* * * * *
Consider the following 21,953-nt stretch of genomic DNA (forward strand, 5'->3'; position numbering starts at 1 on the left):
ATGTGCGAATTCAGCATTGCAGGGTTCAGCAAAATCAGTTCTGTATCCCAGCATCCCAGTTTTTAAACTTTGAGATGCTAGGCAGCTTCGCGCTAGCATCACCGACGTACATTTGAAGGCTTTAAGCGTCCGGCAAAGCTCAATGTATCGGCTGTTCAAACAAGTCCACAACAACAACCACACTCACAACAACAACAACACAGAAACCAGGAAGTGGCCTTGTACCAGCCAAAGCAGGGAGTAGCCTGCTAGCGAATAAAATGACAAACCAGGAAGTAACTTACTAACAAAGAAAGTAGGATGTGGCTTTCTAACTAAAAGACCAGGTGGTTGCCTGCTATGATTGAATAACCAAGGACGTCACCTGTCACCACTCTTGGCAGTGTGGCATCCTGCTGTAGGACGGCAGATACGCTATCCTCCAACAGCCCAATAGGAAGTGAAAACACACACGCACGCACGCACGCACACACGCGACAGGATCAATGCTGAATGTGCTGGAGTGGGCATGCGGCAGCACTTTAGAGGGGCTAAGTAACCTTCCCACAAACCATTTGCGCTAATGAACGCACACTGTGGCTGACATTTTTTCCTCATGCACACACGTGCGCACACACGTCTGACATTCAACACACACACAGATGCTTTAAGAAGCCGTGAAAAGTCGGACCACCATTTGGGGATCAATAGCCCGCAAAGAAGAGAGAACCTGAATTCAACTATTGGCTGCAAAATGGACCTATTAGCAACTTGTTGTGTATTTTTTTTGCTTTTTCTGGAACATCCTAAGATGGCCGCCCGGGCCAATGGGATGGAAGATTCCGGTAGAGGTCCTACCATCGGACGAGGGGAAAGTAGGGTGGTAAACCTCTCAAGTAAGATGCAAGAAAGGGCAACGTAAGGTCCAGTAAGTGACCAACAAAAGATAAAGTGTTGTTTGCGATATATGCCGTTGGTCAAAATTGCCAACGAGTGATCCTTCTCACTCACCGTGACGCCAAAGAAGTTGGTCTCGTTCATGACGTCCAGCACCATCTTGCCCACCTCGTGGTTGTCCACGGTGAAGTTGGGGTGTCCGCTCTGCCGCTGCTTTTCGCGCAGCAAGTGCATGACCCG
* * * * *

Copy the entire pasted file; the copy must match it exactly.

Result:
Consider the following 21,953-nt stretch of genomic DNA (forward strand, 5'->3'; position numbering starts at 1 on the left):
ATGTGCGAATTCAGCATTGCAGGGTTCAGCAAAATCAGTTCTGTATCCCAGCATCCCAGTTTTTAAACTTTGAGATGCTAGGCAGCTTCGCGCTAGCATCACCGACGTACATTTGAAGGCTTTAAGCGTCCGGCAAAGCTCAATGTATCGGCTGTTCAAACAAGTCCACAACAACAACCACACTCACAACAACAACAACACAGAAACCAGGAAGTGGCCTTGTACCAGCCAAAGCAGGGAGTAGCCTGCTAGCGAATAAAATGACAAACCAGGAAGTAACTTACTAACAAAGAAAGTAGGATGTGGCTTTCTAACTAAAAGACCAGGTGGTTGCCTGCTATGATTGAATAACCAAGGACGTCACCTGTCACCACTCTTGGCAGTGTGGCATCCTGCTGTAGGACGGCAGATACGCTATCCTCCAACAGCCCAATAGGAAGTGAAAACACACACGCACGCACGCACGCACACACGCGACAGGATCAATGCTGAATGTGCTGGAGTGGGCATGCGGCAGCACTTTAGAGGGGCTAAGTAACCTTCCCACAAACCATTTGCGCTAATGAACGCACACTGTGGCTGACATTTTTTCCTCATGCACACACGTGCGCACACACGTCTGACATTCAACACACACACAGATGCTTTAAGAAGCCGTGAAAAGTCGGACCACCATTTGGGGATCAATAGCCCGCAAAGAAGAGAGAACCTGAATTCAACTATTGGCTGCAAAATGGACCTATTAGCAACTTGTTGTGTATTTTTTTTGCTTTTTCTGGAACATCCTAAGATGGCCGCCCGGGCCAATGGGATGGAAGATTCCGGTAGAGGTCCTACCATCGGACGAGGGGAAAGTAGGGTGGTAAACCTCTCAAGTAAGATGCAAGAAAGGGCAACGTAAGGTCCAGTAAGTGACCAACAAAAGATAAAGTGTTGTTTGCGATATATGCCGTTGGTCAAAATTGCCAACGAGTGATCCTTCTCACTCACCGTGACGCCAAAGAAGTTGGTCTCGTTCATGACGTCCAGCACCATCTTGCCCACCTCGTGGTTGTCCACGGTGAAGTTGGGGTGTCCGCTCTGCCGCTGCTTTTCGCGCAGCAAGTGCATGACCCG